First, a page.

Only a Mountain
Not enough people love Pleasant Grove. On its albums, PG sounds like a band with a huge cult following: the kind with crazed Internet discussions, endless bootleg trading rings and packed club concerts. The Dallas band combines the thickly brewed melodies of Whiskeytown, the tempered melancholy of Morphine and even the onstage crescendos of Mogwai. Their music is a critic's wet dream: dreamy, sad and flat-out catchy Americana that drips with as much Neil Young as it does Sigur Ros.
But Pleasant Grove has been stuck. Their 2001 sophomore disc, Auscultation of the Heart, saw European release but never found a record label in the United States, and the lack of an album and national support on this side of the pond left the group unable to tour much beyond its home state. The stagnation made unfulfilled queries from labels like Lost Highway and Kindercore sting even worse, and before the guys finally found a home with California's Badman Records, multi-instrumentalist Joe Butcher left the band.
Pleasant Grove's response to such depressing stimulus? They chose to rock.
"Ben Harper sucks!" singer and guitarist Marcus Striplin says between sips of a margarita and explosions of computerized mariachi music near our table at Lower Greenville's Monterrey. Drummer Jeff Ryan and bassist Tony Hormillosa laugh in response, while Bret Egner, PG's second singer/guitarist, cuts Harper some slack. This is the closest the four guys get to a disagreement during our conversation.
"We know each other so well that it's ingrained," Ryan says. "We have a regimen of practicing, and I talk to everyone almost every day. We're connected communicatively, emotionally and musically, and that means we're at our top level."
The guys emphasize their unity repeatedly, possibly because the loss of Butcher still seems pretty fresh even after almost a year. Before I get a chance to say his name, the band talks about how the former member of Dallas pop-rock outfit UFOFU influenced the changing sound of Pleasant Grove.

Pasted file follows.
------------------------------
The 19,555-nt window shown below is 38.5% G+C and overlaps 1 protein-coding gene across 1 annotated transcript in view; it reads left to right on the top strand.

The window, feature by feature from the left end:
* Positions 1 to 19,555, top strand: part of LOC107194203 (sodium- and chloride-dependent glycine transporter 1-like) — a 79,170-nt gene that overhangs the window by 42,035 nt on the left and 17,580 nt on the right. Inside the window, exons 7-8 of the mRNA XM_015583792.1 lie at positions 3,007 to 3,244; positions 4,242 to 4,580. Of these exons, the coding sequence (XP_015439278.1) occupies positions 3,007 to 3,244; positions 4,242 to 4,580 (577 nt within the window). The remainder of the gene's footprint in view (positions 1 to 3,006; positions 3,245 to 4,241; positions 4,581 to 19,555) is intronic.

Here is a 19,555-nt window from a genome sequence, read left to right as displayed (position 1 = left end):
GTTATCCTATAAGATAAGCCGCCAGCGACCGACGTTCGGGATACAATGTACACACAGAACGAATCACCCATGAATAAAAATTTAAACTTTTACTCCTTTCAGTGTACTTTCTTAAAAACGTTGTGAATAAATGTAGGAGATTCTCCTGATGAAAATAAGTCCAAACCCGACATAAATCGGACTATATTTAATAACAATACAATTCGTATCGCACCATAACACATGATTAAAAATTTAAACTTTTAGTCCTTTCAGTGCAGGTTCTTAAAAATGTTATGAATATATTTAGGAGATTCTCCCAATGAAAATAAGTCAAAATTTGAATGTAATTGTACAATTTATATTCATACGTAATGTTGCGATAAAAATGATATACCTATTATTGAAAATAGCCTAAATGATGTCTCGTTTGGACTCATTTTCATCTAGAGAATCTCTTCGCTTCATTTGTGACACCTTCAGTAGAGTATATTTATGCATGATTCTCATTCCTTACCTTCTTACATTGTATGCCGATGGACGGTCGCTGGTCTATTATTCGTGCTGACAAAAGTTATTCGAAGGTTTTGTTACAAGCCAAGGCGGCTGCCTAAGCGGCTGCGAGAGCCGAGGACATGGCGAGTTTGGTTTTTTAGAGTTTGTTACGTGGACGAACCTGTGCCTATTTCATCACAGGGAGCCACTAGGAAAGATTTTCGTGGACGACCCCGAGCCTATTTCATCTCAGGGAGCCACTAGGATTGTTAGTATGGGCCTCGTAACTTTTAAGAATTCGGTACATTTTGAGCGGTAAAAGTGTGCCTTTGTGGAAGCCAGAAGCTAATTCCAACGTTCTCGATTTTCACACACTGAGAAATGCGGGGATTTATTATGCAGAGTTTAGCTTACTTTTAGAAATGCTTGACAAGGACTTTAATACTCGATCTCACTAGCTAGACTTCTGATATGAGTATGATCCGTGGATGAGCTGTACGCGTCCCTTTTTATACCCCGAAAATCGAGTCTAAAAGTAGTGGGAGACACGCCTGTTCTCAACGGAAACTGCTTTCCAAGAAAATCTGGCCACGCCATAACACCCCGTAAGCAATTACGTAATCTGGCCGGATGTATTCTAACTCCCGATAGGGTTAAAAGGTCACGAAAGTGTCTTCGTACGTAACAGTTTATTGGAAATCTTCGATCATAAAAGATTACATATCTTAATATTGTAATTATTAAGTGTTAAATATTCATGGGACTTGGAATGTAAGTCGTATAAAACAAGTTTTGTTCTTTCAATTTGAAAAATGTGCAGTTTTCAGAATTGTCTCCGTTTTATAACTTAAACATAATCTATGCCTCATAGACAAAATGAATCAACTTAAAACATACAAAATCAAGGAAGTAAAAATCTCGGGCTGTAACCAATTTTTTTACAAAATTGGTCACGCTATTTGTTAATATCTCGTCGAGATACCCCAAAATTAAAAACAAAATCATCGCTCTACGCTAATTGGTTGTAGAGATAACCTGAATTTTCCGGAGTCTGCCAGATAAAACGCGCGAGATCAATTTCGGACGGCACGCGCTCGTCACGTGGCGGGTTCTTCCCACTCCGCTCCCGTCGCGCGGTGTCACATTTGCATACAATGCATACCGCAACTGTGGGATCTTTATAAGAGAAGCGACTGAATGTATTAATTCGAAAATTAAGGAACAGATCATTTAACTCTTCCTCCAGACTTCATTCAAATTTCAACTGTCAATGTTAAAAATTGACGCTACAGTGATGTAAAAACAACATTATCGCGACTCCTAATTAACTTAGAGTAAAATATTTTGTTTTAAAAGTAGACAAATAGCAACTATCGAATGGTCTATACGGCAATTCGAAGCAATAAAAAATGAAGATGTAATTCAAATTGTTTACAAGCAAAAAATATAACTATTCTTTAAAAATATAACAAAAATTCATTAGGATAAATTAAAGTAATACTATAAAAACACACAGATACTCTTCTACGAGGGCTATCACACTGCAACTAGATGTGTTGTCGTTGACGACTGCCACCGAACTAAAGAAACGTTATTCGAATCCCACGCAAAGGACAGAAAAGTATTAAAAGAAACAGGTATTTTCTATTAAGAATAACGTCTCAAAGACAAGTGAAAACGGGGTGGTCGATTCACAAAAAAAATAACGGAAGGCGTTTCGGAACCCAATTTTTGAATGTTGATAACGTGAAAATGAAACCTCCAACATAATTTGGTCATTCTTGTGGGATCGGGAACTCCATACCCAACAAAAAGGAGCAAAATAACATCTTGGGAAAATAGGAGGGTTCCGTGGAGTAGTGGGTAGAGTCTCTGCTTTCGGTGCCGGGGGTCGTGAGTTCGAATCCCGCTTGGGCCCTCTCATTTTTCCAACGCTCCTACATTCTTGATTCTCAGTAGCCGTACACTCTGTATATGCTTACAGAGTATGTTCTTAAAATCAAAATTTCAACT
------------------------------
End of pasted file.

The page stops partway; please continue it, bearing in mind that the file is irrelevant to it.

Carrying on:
"He was always hearing more [than we did]," Striplin says. "He could see more potential within the band. He pushed my buttons. I'm sure he pushed everyone's buttons."
"Once, we were in Chicago, and Joe said, 'We should start the show with a huge fucking bang,'" Ryan says. "We did, and it got everyone's attention. It was a huge explosion, and we played our songs from there. It was great."
But even though Butcher's experience and cheerleading planted some of the seeds of an increasingly louder Pleasant Grove, he departed last summer to play pedal steel for the Polyphonic Spree, currently signed to Hollywood Records and preparing for an album this summer, Together We're Heavy. Egner calls the loss of Butcher a "major blow," while Ryan says the band "misses Joe as a friend."
"Joe's a veteran, and he was watching us younger individuals go through something that he'd either seen or been through," Striplin says. "I'm sure that was frustrating to be run through the cycle again. I think [joining Polyphonic Spree] worked out for him. With Polyphonic, he's seeing the world, hanging out with David Bowie. It's not so bad."
The cycle Striplin mentions lasted almost two years, during which Pleasant Grove sat on a completed record and toured little outside of Texas and Oklahoma, aside from a brief and successful European tour in support of the overseas Auscultation release.
"When we're over there, things are different," Striplin says. "At one club, we walk in, say we're from Pleasant Grove, and this guy says, 'Oh, this is your room.' We go in, and I swear to God, there's a table that must have been 12 feet long, and the entire thing was covered with food and wine and water, and I'm like, 'Who the fuck are we?'"